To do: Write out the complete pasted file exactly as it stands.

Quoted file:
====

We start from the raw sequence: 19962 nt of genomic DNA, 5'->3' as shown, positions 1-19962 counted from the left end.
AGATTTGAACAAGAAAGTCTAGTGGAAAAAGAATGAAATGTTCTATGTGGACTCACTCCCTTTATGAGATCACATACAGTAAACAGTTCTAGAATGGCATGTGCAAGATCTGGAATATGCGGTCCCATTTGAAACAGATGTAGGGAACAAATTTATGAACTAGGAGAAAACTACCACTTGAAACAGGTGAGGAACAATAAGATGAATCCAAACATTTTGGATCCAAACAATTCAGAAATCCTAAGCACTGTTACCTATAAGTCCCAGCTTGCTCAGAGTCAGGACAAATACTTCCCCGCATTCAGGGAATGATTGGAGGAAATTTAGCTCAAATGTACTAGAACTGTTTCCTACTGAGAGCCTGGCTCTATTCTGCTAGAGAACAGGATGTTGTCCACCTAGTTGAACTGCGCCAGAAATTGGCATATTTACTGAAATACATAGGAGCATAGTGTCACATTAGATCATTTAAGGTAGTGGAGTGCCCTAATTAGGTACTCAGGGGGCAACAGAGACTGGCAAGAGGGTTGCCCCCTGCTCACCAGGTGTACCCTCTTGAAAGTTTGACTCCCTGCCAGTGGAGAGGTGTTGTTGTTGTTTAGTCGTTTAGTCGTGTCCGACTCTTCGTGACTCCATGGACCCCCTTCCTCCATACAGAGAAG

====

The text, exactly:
We start from the raw sequence: 19962 nt of genomic DNA, 5'->3' as shown, positions 1-19962 counted from the left end.
AGATTTGAACAAGAAAGTCTAGTGGAAAAAGAATGAAATGTTCTATGTGGACTCACTCCCTTTATGAGATCACATACAGTAAACAGTTCTAGAATGGCATGTGCAAGATCTGGAATATGCGGTCCCATTTGAAACAGATGTAGGGAACAAATTTATGAACTAGGAGAAAACTACCACTTGAAACAGGTGAGGAACAATAAGATGAATCCAAACATTTTGGATCCAAACAATTCAGAAATCCTAAGCACTGTTACCTATAAGTCCCAGCTTGCTCAGAGTCAGGACAAATACTTCCCCGCATTCAGGGAATGATTGGAGGAAATTTAGCTCAAATGTACTAGAACTGTTTCCTACTGAGAGCCTGGCTCTATTCTGCTAGAGAACAGGATGTTGTCCACCTAGTTGAACTGCGCCAGAAATTGGCATATTTACTGAAATACATAGGAGCATAGTGTCACATTAGATCATTTAAGGTAGTGGAGTGCCCTAATTAGGTACTCAGGGGGCAACAGAGACTGGCAAGAGGGTTGCCCCCTGCTCACCAGGTGTACCCTCTTGAAAGTTTGACTCCCTGCCAGTGGAGAGGTGTTGTTGTTGTTTAGTCGTTTAGTCGTGTCCGACTCTTCGTGACTCCATGGACCCCCTTCCTCCATACAGAGAAG